Enhancements in hyperspectral imaging are improving response and increasing efficiency.
The 1984 Bhopal, India gas tragedy killed more than 3,000 people and injured tens of thousands more living in the area surrounding the Bhopal Union Carbide pesticide plant. Victims were exposed to a leaking gas cloud created when water mixed with methyl isocyanate (MIC). The invisible poisonous gas cloud flowed through the adjacent residential areas; and in the critical hours following the accident, few details were made available to the local population to help identify the severity or origin of the situation.
Today, chemical weapons, industrial processing facilities, pipelines, and agricultural sites remain potential sources of hazardous and environmentally damaging chemical compounds. But recent advances in ground-based remote sensing imaging technology, early warning, and real-time monitoring systems can now detect, identify, and map the movement of hazardous gas clouds automatically providing time-sensitive information to system operators, allowing the quick identification and tracking of airborne compounds.
Remote sensing employs a technique known as “stand-off detection”, in which chemicals, typically in the form of gas clouds, can be identified, located, and monitored from a safe distance of up to several kilometers. Hyperspectral imaging systems using the stand-off detection technique have been developed to meet these demands and currently offer high performance levels necessary in critical detection scenarios.
Bruker Corporation, Billerica, Mass., has coupled highly efficient interferometer technology and proprietary chemometric methods for automatic identification and imaging of chemical species present. The HI 90 hyperspectral imager rapidly detects molecules over a large field of regard (FOR) in seconds and provides both spatial and spectral analysis of the FOR. As chemical identification is carried out automatically at distances of up to several kilometers, visual and audio alarms are activated when one or more of the library compounds are detected and identified.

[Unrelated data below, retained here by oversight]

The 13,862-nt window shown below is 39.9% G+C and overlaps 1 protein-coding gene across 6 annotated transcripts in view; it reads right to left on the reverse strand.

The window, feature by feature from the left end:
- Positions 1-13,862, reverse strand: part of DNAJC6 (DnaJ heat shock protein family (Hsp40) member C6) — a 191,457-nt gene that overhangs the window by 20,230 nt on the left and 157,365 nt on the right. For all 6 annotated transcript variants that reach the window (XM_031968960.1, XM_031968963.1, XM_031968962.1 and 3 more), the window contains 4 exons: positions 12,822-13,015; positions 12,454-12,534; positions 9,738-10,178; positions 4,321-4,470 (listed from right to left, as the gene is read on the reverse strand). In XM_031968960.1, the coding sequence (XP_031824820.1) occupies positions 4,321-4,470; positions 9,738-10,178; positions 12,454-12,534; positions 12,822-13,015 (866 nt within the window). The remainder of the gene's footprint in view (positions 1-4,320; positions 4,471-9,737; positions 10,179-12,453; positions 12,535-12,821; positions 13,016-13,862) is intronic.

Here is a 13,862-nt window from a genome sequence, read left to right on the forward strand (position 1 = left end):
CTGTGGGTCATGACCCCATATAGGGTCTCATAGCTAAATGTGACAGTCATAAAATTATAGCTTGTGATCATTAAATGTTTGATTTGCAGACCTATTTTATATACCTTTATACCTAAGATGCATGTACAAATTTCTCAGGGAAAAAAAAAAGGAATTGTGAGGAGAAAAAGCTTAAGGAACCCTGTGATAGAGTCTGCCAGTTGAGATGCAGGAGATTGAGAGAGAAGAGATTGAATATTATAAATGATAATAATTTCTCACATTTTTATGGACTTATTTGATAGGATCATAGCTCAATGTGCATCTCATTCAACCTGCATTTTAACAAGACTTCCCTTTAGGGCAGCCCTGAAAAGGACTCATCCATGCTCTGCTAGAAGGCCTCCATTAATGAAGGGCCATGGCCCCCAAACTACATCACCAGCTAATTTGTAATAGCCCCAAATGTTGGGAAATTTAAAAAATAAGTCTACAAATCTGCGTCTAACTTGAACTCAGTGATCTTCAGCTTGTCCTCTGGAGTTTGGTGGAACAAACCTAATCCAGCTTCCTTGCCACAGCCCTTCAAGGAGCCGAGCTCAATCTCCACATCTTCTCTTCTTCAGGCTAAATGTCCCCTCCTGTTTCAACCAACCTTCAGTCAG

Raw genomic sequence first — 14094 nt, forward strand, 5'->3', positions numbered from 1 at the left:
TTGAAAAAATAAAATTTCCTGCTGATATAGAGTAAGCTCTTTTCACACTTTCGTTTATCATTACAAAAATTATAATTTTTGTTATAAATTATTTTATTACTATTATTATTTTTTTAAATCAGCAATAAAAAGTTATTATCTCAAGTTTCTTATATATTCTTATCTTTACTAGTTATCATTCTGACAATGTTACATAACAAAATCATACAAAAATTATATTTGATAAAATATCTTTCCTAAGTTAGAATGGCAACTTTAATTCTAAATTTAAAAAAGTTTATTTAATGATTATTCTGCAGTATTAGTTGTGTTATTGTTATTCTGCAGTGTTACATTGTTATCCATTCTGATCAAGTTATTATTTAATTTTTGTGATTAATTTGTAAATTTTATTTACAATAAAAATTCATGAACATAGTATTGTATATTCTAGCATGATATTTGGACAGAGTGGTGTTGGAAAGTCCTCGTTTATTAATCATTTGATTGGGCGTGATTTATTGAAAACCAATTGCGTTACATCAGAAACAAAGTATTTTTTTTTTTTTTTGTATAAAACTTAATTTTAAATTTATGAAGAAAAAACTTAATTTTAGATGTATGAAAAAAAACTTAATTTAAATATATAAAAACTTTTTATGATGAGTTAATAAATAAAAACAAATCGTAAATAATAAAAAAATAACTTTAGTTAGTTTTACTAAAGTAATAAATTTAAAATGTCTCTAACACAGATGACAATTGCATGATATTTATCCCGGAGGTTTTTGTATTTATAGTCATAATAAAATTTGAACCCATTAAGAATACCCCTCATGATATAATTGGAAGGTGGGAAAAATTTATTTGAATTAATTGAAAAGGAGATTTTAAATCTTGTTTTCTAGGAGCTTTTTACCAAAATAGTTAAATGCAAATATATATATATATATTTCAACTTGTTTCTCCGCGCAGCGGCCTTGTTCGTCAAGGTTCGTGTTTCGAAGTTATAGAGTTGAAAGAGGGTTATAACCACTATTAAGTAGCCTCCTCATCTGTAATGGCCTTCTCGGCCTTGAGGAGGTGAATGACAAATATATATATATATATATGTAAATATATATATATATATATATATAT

The mid-infrared (MIR) region of the electromagnetic spectrum contains useful “fingerprint” information that permits chemical identification through spectral analysis. A plane-mirror Michelson interferometer using active alignment, designed for maximum efficiency in the MIR, is the heart of the HI 90. Plane mirrors used in the interferometer provide higher efficiency than corner cubes used in alternative designs, as only one reflection is involved instead of three with the corner cubes. The moving mirror is adaptively aligned during motion to prevent loss of efficiency due to tilt. And the adaptive alignment is actuated by several voice coil frictionless drives. An infrared laser diode serves as a reference to move and adapt the mirror, as well as to trigger the detector. The MIR detection is performed with a Stirling-cooled mercury cadmium telluride focal plane array detector (256 by 256 pixels), which records interferograms over the MIR wavelength region simultaneously for all pixels within the FOR. Radiometric calibration of the imager is carried out automatically during the automated internal calibration process.
Alignment of the FOR to the target is accomplished by using an integrated video camera operating continuously in real time. With the FOR clearly defined on the live video image, the chemical images are overlaid and updated as each image is processed. Chemicals targeted for immediate detection are selected from a library of over 400 compounds. During detection, spectral and spatial information from the interferograms of each pixel is processed using proprietary advanced algorithms. This information is processed against the system library, yielding values at the individual pixel level for identification confidence, correlation of measured versus reference spectra, signal-to-noise, brightness temperature, and other characteristics for each compound detected. The image capture and measurement times vary as a function of the spectral resolution and the number of pixels used, both of which are user selectable. Analysis times vary with the number of compounds selected from the library.
Given that target compounds analyzed in remote sensing applications often generate small signals, an important parameter of stand-off detection systems is signal-to-noise ratio, which is achieved through the HI 90’s optimized signal collection system, interferometer, and MIR-sensitive focal plane array.
Packaging and computer connectivity are critical considerations for field-deployable measurement systems, as exposure to a wide range of thermal conditions and varying degrees of humidity are common. In many measurement scenarios, complete protection from adverse environmental conditions may not be possible. The sealed housing of the Bruker HI 90 is water resistant, allowing deployment in many environments. The standard HI 90 operates over a temperature range of 0 to 35 C, with extended temperature range operation available as an option. With the electronic heat management air circulation system enclosed as well, the HI 90 is designed with field use in mind. A single Ethernet cable handles the operation, pan and tilt, and gigabit Ethernet data transfer between the system and computer at distances of up to 100 meters. The system operates on standard 110 to 240 V line cord power and is available with a remote battery power supply.
Long-range airborne chemical detection with the HI 90 is acquired using passive detection, in which the advanced remote sensing algorithm extracts the spectral information from the gas cloud.